Should we be looking at something different?
This sounds like a great carpet for you. However, your work is not done yet.
You have not mentioned the price they are charging you for this carpet, and in
order to help you be sure you get a good deal, I need to know the brand and
style of this carpet and what store you plan on buying it from. You also still
need to decide on the right pad, and get it installed properly. Give me some
more details and I will help you save some dough. Also, tell me what zip code you
live in. Maybe I can recommend a local dealer. Carpet Specifications Explained
When my wife and I were shopping for our new carpet I discovered your
website. It was amazingly informative and saved us big trouble. We were starting
from scratch and were all set to buy polyester from a discount store. Your site
really got me thinking about long term value and instead we went to a local
family carpet store that had been in the neighborhood for 40 years. We bought a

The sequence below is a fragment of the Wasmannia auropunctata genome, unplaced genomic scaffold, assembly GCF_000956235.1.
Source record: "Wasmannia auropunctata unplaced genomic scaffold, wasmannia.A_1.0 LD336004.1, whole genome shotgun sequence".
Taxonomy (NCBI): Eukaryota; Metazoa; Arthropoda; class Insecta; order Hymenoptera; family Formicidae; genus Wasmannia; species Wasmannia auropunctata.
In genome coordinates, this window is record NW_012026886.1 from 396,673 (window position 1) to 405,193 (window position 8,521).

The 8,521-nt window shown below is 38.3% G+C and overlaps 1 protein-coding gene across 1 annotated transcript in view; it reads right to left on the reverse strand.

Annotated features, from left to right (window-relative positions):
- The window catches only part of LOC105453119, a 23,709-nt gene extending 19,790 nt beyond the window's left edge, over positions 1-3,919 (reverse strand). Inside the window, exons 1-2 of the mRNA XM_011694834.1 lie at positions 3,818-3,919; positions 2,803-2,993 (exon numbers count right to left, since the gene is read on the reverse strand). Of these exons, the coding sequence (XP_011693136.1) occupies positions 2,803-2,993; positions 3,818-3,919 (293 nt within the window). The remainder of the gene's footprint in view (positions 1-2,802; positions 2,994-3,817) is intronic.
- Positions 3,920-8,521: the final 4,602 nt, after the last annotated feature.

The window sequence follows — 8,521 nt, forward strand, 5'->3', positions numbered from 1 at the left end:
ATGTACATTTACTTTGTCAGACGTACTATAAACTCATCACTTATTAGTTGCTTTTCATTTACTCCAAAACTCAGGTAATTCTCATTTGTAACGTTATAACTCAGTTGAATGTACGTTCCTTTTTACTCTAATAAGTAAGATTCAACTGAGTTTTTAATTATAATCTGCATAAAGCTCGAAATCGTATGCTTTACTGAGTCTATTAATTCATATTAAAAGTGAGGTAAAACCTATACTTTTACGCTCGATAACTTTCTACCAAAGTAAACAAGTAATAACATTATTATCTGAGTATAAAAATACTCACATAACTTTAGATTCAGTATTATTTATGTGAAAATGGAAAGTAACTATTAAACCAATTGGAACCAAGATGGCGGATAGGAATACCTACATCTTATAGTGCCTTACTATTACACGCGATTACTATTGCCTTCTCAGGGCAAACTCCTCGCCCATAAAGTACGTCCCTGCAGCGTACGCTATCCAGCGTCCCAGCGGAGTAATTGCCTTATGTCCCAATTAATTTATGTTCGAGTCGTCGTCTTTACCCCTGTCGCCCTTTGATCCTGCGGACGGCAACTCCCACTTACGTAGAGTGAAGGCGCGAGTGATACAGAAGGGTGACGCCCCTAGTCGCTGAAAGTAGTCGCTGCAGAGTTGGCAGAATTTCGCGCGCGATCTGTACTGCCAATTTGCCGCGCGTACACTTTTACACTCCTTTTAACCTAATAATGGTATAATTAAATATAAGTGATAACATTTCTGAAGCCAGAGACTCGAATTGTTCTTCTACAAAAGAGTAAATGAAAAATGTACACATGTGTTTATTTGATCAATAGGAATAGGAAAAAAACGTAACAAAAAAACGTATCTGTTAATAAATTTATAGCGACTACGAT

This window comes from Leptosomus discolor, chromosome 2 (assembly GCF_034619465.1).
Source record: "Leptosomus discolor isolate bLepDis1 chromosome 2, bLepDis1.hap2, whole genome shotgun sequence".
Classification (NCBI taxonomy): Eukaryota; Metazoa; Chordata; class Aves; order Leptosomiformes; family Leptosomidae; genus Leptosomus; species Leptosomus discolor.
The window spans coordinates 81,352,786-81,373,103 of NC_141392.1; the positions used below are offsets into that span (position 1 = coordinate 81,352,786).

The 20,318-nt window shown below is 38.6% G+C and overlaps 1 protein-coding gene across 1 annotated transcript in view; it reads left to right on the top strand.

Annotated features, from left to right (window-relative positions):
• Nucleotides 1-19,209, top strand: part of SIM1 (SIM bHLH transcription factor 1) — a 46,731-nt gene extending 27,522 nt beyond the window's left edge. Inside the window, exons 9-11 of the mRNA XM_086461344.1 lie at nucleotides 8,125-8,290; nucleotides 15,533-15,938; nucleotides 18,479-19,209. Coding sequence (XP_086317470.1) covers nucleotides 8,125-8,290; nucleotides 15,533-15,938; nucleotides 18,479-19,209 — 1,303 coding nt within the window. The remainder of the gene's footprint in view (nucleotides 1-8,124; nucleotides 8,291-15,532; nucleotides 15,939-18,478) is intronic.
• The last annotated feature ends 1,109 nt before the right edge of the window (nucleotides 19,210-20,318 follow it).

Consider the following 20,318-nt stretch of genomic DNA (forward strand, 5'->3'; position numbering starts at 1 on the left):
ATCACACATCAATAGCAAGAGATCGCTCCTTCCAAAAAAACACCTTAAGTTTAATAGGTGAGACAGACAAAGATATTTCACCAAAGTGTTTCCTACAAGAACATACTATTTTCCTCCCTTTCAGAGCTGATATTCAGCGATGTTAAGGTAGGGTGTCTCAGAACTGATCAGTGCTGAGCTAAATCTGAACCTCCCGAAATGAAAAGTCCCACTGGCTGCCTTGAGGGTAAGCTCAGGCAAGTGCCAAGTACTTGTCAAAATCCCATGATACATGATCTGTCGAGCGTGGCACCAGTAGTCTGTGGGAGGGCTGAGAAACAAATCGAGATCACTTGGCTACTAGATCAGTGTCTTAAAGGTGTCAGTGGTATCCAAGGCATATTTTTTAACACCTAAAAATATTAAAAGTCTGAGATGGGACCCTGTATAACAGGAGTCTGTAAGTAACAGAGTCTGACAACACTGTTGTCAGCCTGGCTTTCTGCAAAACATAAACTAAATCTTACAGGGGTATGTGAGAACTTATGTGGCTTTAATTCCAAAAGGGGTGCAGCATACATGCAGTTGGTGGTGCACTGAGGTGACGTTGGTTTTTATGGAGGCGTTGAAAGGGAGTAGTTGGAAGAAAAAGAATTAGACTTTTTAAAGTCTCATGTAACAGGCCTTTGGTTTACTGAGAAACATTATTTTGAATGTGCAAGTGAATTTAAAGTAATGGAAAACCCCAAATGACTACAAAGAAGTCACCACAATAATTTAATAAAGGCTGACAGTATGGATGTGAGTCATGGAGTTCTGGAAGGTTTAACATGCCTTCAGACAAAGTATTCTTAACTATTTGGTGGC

beautiful 68 oz. Lee True Traditions ANSO Crush Resistor III with a 19# Ultimate
Bigelow rubber waffle pad. They installed Monday and it's beautiful. Plush too,
like walking on air.
However, I do notice the lines where the seams meet in doorways and such. I
called our salesperson and she said that these lines would go away over time as
the carpet wears in. She said to give it a couple weeks and if the lines don't
go away to let her know and they'll make it right. This is our first (and I hope
last) wall to wall carpet and I just wanted to get your opinion of this. How
visible should seams be when first installed?
seam is invisible and you should not expect perfection. However, you don't
want your seams to look ugly forever so if they are not looking good to you